Finally, a note on the readership of capioIT. As we reached the halfway mark of 2014, we undertook some analysis of the audience of the capioIT research. There were several outcomes that were very exciting for us. The most exciting was that since 2012, average monthly readership has increased 300% from an already established base. The level of outreach and engagement that this provides is incredibly satisfying and highlights that we are providing content that has an impact on a rapidly growing audience.

Last year, readers came from 101 countries. Whilst the largest source of readers are the US, India and Australia (Thanks Mum and Dad), it was great to have readers from countries as diverse as Malta, Barbados and Azerbaijan. This reinforces the blend of research and insight that we provide that mixes local market intimacy with global reach.

Thanks for taking the time to continue to read the newsletter. We have linked to some of our key content for the month. As always, please let us know if there is any way we can support you and your business requirements, and please provide us with feedback on the newsletter to Phil Hassey.

 

Short insights from July

    • Fujitsu announced that that it will spend billions on cloud computing. It is a concern for Fujitsu that it will be too late to the party to transform the cloud agenda
    • VMware announced the vCHS in Japan, and a partnership in China. Highlights the market reality of China. Opportunity is subdued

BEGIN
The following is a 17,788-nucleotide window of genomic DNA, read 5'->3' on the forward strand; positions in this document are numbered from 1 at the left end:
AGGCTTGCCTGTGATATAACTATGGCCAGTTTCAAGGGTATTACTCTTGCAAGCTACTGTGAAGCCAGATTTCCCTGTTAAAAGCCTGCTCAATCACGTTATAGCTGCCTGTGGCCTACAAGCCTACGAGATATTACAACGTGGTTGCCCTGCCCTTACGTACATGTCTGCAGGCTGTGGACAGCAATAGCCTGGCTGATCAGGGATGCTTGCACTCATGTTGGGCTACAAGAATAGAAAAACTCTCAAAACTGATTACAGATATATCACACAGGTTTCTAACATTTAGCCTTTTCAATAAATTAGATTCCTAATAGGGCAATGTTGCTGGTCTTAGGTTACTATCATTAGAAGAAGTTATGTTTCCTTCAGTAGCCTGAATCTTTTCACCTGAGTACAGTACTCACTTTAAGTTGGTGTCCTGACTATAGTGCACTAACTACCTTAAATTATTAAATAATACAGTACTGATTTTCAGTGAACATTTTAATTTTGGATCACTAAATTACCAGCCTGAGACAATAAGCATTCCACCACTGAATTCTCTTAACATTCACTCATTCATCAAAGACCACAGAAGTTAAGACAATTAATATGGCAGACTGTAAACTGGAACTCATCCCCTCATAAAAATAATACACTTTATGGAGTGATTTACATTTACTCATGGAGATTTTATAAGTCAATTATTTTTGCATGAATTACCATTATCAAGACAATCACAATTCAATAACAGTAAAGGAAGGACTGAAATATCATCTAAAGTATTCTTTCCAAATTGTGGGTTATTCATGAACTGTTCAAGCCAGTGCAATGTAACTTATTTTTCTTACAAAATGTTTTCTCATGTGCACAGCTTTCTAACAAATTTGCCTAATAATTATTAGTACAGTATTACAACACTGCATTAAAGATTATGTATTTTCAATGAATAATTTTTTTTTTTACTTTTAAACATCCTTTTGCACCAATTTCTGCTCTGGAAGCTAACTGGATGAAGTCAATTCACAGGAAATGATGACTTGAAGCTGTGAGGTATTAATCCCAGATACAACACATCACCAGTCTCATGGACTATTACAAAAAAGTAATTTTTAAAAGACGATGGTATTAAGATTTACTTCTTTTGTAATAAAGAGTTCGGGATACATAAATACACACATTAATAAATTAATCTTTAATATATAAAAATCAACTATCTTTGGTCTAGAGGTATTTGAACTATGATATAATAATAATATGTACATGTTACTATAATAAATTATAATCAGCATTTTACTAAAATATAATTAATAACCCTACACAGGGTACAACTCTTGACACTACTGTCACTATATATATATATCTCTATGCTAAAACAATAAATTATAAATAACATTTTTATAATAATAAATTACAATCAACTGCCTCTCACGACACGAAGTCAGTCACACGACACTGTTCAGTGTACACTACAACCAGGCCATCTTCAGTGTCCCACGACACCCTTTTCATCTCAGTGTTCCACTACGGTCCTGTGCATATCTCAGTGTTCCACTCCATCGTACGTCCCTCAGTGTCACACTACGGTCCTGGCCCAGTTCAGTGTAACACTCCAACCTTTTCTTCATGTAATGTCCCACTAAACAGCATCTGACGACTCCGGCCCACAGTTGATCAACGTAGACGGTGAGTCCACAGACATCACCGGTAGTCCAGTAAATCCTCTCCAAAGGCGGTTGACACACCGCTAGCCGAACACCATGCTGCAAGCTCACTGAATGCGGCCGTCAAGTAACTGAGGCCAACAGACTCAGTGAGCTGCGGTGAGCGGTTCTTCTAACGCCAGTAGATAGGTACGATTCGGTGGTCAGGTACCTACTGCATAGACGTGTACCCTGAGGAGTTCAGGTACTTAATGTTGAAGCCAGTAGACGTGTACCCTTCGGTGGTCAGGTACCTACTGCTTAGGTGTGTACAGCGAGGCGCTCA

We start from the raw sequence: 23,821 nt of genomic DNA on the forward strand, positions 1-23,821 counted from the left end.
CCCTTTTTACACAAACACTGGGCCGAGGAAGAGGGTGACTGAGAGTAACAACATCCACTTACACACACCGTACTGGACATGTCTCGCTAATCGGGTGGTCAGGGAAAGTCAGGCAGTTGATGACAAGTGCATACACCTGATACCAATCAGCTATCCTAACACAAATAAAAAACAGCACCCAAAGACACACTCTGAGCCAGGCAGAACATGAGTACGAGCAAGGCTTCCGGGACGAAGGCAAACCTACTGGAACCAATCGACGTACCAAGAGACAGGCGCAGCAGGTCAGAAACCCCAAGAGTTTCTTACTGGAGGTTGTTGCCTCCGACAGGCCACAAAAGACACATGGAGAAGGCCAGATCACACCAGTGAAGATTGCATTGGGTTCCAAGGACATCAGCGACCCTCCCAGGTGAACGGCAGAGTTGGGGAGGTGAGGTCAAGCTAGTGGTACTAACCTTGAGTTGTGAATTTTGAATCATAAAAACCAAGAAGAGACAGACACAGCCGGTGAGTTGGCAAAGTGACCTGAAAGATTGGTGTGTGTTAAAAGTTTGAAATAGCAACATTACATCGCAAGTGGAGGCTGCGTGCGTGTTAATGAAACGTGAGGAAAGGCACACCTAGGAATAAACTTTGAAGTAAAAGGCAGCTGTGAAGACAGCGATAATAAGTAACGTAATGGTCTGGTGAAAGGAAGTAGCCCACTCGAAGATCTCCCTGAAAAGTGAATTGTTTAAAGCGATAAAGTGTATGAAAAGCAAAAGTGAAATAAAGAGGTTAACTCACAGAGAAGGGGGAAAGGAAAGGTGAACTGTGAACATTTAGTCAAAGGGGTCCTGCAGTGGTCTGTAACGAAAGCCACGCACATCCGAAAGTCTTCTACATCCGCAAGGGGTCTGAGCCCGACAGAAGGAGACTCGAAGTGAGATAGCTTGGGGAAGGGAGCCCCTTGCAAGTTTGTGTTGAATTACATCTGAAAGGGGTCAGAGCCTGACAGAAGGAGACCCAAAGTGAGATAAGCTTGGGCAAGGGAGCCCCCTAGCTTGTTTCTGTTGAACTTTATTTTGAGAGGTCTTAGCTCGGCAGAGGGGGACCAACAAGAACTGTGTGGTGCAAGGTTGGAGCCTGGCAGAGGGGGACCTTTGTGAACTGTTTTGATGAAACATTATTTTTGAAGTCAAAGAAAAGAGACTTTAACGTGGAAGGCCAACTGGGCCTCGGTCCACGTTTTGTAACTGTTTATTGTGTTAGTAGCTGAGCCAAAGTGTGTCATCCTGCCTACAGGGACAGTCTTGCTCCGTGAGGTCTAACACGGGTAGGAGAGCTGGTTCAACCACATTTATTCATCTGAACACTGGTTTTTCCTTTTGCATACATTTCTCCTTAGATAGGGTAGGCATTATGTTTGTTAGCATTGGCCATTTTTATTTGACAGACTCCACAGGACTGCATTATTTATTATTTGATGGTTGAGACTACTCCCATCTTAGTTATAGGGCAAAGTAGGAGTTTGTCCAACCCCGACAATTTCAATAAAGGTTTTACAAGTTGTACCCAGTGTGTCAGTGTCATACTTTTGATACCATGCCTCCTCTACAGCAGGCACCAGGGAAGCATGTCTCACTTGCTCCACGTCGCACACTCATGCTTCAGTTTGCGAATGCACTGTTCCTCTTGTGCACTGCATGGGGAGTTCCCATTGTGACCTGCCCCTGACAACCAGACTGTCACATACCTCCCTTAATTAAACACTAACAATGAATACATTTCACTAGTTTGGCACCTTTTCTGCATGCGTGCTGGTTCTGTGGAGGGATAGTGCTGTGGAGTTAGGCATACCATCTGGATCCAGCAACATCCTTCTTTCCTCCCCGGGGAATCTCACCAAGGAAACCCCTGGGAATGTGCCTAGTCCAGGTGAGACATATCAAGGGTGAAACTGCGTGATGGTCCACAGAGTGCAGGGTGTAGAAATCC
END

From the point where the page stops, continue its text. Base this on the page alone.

• Not surprisingly the Rackspace fanatical support mantra is clearly visible in the VMware vCHS offerings as it looks to differentiate from the AWS, Azure and Soft Layer
    • Whilst we understand and sincerely respect the benefits from an environmental and sustainability perspective, the strategic value for Google of locating a North Asian data centre is limited in comparison with Japan, Singapore etc.
    • On a positive note for Google, the Google Mobile Monday and Tablet Tuesday approach increases productivity and makes mobility truly enterprise wide for the firm.
    • IT Services providers who could not transition to offshore delivery will really struggle with #cloud. Transformation maybe too much
    • The new economy is not a “sharing economy”. It is a transactional economy. No-one gives up their house, car or other commodity for free which is implied by free. The route to market has just changed
    • Too many legacy vendors are adapting to a world as it was 2-3 years ago, not as it will be in 2-3 years. The inevitable decline is sad
    • I went to a recent launch of Tableau 8.2. Not surprisingly audience demographics were front and centre. The fact that only 23% attendees at the event were from IT functions was very telling. Analytics is increasingly a business play.
    • Exciting that Capgemini has invested in a technology lab in Melbourne. It has a big focus on working with start ups.
    • Whilst there are some failures, digital enablement in Australia has boomed in past 12 months. This is clearly driven by technology.

 

Vendor Consulting
capioIT has an enviable reputation in driving projects that capture and understand specific business challenges and market characteristics to identify, and enable delivery of the most appropriate business strategy.
These services enable a vendor to:

  • Identify and assess the most appropriate geographic location for customer success
  • Validate business decisions through tangible and robust market analysis, forecasts and process driven competitive analysis
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About capioIT - Phil Hassey

capioIT is an advisory firm focused on helping organisations to understand emerging technology in emerging markets. CEO Phil Hassey established the company in 2010